Momma always said, “Don’t wish your life away” whenever I, as a young boy, would declare I couldn’t wait until Christmas or my birthday. But even momma would agree with me that I can’t wait until Nov. 9 when this election is over.
I’ve been covering elections since 1964 and this is the most disgusting campaign, from top to bottom, in my lifetime. Even those of us political junkies who love public policy discussions are turned off by the lack of respect candidates pay each other but, more importantly, to voters.
Last Sunday’s second presidential debate and Tuesday night’s gubernatorial debate were prime examples of how low and how deplorable elections have become. There is little attempt to tell us why we should vote for a candidate. Whenever asked their position on any issue the immediate response is to pivot and tell us how evil or wrong their opponent is, responses usually unrelated to the question or issue being raised. If any effort is made to speak to an issue we get are carefully rehearsed sound bytes and talking points like “I’m going to fix education,” or “When I’m elected we’re going to create more higher paying jobs,” or “I’m going to rebuild the middle class.” There is little attempt to provide any specificity as to how they intend to accomplish these positions.
Our NC SPIN panelists appeared this week at a forum designed to provide civil discourse on the candidates and issues. At the beginning of the discussion I asked the audience how many had already made up their minds as to whom they would cast their ballots; more than 95 percent raised their hands. In a similar presentation prior to the 2014 elections there were more than 200 in attendance but this week the crowd size was slightly more than 100. To be sure many were still dealing with the aftermath of Hurricane Matthew but one attendee reflected that the crowd was much smaller because people are fed up, turned off and want nothing to do with the whole election process.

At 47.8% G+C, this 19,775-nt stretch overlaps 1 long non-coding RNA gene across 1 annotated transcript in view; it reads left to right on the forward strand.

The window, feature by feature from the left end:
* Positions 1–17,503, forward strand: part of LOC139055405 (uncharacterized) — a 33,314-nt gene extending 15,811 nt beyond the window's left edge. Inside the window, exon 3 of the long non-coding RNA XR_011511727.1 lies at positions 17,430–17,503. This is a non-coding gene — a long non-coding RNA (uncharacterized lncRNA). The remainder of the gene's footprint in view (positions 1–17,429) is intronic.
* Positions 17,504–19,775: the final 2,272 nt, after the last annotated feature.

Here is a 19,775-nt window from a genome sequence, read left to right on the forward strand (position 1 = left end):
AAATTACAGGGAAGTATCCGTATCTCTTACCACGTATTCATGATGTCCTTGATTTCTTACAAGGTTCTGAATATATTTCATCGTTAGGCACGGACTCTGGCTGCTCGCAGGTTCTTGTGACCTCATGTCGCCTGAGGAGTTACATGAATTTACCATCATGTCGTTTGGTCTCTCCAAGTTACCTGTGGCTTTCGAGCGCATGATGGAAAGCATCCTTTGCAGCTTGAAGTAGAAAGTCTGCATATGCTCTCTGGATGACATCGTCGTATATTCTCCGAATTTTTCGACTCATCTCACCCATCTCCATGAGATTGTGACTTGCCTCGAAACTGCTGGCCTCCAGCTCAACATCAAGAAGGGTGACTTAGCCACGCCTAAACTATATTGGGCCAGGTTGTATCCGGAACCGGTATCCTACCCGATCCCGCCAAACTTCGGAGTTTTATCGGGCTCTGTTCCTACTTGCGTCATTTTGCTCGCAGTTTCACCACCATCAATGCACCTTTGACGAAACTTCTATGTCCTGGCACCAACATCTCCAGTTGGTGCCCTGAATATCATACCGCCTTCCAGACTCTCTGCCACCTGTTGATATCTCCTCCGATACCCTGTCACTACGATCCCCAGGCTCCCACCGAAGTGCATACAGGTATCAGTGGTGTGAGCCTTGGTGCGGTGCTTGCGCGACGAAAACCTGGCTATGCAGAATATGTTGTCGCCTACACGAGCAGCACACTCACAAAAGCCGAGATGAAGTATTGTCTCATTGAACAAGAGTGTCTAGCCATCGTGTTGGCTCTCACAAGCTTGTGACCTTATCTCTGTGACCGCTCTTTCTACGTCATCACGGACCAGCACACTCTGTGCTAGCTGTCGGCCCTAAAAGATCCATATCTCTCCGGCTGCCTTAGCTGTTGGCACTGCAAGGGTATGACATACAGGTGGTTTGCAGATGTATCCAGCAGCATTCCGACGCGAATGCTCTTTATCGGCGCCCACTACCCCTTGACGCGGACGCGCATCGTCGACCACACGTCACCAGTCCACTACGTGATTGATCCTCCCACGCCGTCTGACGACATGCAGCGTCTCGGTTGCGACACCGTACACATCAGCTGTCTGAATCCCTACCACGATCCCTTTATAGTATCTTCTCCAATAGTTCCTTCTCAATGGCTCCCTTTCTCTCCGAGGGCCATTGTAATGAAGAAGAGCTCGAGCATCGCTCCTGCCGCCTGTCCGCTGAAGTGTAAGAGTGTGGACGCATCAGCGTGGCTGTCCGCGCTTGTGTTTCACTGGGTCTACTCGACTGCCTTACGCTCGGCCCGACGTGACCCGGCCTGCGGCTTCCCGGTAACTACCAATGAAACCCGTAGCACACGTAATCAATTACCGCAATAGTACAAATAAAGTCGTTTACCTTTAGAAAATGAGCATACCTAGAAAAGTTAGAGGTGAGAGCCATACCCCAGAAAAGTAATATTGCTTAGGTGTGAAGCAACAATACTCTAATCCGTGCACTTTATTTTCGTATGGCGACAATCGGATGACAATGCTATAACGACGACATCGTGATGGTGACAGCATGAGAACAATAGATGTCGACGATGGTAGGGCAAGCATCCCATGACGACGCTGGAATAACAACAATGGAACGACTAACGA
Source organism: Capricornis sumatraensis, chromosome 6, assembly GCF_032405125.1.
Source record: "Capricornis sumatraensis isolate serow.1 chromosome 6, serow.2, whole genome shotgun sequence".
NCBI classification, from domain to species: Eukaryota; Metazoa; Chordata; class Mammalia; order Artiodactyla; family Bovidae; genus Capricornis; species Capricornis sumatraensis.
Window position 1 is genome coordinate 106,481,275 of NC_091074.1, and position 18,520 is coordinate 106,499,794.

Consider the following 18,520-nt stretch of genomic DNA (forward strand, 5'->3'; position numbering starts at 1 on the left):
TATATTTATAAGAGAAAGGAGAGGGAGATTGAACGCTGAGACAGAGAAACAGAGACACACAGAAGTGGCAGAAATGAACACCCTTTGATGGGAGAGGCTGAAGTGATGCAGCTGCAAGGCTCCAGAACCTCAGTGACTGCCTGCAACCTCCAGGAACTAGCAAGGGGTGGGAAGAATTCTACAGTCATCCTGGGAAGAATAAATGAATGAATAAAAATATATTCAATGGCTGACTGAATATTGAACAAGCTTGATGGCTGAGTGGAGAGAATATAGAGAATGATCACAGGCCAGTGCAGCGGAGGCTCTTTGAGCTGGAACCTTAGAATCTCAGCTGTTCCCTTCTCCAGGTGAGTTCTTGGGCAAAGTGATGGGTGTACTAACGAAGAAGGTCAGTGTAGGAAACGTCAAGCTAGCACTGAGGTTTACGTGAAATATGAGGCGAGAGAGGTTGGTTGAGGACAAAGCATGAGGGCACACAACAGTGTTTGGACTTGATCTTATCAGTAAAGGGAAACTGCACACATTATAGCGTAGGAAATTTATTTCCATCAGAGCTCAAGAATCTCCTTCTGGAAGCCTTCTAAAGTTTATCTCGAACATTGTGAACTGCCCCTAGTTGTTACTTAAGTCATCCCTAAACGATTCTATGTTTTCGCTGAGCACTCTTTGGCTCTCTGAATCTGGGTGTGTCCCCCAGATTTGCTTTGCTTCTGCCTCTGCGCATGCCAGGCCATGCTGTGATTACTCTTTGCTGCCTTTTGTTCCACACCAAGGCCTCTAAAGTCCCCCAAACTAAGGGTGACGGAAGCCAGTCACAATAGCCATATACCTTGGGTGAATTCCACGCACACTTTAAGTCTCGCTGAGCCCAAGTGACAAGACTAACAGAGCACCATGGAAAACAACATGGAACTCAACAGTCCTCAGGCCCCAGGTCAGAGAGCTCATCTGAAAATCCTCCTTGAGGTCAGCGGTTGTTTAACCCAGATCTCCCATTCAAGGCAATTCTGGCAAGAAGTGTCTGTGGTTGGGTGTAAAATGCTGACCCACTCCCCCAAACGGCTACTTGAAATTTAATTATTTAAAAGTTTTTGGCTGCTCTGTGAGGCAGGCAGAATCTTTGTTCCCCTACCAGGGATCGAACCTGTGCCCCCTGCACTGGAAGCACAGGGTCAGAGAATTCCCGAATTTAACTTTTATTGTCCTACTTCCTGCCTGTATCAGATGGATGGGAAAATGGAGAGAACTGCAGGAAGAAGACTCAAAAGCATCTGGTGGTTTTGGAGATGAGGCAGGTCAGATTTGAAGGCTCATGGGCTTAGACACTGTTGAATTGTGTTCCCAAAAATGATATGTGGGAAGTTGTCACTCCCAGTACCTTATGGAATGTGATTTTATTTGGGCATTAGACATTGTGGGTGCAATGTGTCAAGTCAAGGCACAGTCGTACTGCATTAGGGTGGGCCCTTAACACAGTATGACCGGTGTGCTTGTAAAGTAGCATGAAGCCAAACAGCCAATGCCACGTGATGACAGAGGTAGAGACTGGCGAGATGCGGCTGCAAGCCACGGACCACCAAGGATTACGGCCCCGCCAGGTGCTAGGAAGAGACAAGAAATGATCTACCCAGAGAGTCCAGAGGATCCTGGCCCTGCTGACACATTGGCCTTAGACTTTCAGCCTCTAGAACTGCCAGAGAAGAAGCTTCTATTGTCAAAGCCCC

It is understandable that so many are weary of the finger pointing, name calling and ugly tactics. Some would say this campaign is merely a reflection of our current culture, the new reality in politics, but most of us would like to think we are better than our candidates and deserve more civil and respectful treatment from them.
This is an alarming condition. In North Carolina, as with the nation, we are at a turning point and these elections will not only elect our leaders for the next two or four years, but also will have a significant influence over future directions we take. This is a very important election.
Typically 65 percent of North Carolina’s registered voters cast ballots in a presidential year election. There is a growing fear that large numbers will show their displeasure by just staying home Nov. 8. Their protests might be understandable but are also dangerous because those who don’t vote are placing the outcomes in the hands of those who do vote.
We can’t wait until Nov. 9 when this election is over, but we should also remember how important it is to exercise our hard-fought right and civic responsibility. Please vote.
Tom Campbell is the executive producer and moderator of NC Spin.